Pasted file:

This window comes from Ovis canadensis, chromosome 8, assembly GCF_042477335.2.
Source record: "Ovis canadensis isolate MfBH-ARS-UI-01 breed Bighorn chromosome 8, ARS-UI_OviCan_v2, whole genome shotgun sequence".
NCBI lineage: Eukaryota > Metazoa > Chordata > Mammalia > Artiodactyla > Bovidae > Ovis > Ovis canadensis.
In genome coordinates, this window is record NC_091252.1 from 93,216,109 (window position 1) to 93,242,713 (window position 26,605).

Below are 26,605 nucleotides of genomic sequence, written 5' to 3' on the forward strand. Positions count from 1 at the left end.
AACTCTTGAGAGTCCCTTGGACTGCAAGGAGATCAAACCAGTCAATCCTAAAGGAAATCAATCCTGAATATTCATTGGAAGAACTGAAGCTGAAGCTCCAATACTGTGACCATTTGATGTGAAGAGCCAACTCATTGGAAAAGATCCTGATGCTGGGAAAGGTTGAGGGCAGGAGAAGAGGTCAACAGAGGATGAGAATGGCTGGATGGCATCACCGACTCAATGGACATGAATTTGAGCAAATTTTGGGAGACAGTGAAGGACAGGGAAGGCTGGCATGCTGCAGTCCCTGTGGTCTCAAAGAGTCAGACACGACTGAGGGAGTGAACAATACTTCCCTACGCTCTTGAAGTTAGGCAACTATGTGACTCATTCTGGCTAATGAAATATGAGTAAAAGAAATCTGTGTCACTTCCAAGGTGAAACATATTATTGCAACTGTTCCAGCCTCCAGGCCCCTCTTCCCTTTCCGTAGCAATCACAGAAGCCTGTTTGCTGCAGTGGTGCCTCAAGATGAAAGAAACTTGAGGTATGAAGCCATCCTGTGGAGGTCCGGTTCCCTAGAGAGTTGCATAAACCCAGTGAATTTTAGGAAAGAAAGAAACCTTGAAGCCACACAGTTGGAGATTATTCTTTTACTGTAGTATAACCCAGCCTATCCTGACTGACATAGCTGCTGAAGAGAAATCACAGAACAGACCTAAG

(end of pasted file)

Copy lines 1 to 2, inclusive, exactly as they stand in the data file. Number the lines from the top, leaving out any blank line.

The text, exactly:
This window comes from Ovis canadensis, chromosome 8, assembly GCF_042477335.2.
Source record: "Ovis canadensis isolate MfBH-ARS-UI-01 breed Bighorn chromosome 8, ARS-UI_OviCan_v2, whole genome shotgun sequence".